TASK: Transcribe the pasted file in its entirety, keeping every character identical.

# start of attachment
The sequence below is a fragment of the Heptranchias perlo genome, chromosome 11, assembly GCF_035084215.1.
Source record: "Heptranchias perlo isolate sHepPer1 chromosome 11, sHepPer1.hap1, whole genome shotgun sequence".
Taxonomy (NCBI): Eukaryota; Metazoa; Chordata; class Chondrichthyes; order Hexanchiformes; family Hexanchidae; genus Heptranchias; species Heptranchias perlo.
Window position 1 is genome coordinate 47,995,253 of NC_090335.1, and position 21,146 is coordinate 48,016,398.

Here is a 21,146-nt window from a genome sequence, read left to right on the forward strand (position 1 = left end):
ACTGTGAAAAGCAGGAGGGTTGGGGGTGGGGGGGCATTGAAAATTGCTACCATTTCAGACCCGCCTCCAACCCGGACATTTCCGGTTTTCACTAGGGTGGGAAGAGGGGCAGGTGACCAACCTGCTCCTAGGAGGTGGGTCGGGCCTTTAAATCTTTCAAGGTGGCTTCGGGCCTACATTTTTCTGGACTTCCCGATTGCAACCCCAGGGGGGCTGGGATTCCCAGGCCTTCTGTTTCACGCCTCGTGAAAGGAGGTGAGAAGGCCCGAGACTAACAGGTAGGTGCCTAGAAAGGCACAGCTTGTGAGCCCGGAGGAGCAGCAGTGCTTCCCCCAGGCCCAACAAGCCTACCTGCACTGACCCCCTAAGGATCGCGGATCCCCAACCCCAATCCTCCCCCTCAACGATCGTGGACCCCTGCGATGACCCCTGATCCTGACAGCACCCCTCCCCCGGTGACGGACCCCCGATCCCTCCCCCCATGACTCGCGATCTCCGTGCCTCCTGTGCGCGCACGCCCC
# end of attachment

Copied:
The sequence below is a fragment of the Heptranchias perlo genome, chromosome 11, assembly GCF_035084215.1.
Source record: "Heptranchias perlo isolate sHepPer1 chromosome 11, sHepPer1.hap1, whole genome shotgun sequence".
Taxonomy (NCBI): Eukaryota; Metazoa; Chordata; class Chondrichthyes; order Hexanchiformes; family Hexanchidae; genus Heptranchias; species Heptranchias perlo.
Window position 1 is genome coordinate 47,995,253 of NC_090335.1, and position 21,146 is coordinate 48,016,398.

Here is a 21,146-nt window from a genome sequence, read left to right on the forward strand (position 1 = left end):
ACTGTGAAAAGCAGGAGGGTTGGGGGTGGGGGGGCATTGAAAATTGCTACCATTTCAGACCCGCCTCCAACCCGGACATTTCCGGTTTTCACTAGGGTGGGAAGAGGGGCAGGTGACCAACCTGCTCCTAGGAGGTGGGTCGGGCCTTTAAATCTTTCAAGGTGGCTTCGGGCCTACATTTTTCTGGACTTCCCGATTGCAACCCCAGGGGGGCTGGGATTCCCAGGCCTTCTGTTTCACGCCTCGTGAAAGGAGGTGAGAAGGCCCGAGACTAACAGGTAGGTGCCTAGAAAGGCACAGCTTGTGAGCCCGGAGGAGCAGCAGTGCTTCCCCCAGGCCCAACAAGCCTACCTGCACTGACCCCCTAAGGATCGCGGATCCCCAACCCCAATCCTCCCCCTCAACGATCGTGGACCCCTGCGATGACCCCTGATCCTGACAGCACCCCTCCCCCGGTGACGGACCCCCGATCCCTCCCCCCATGACTCGCGATCTCCGTGCCTCCTGTGCGCGCACGCCCC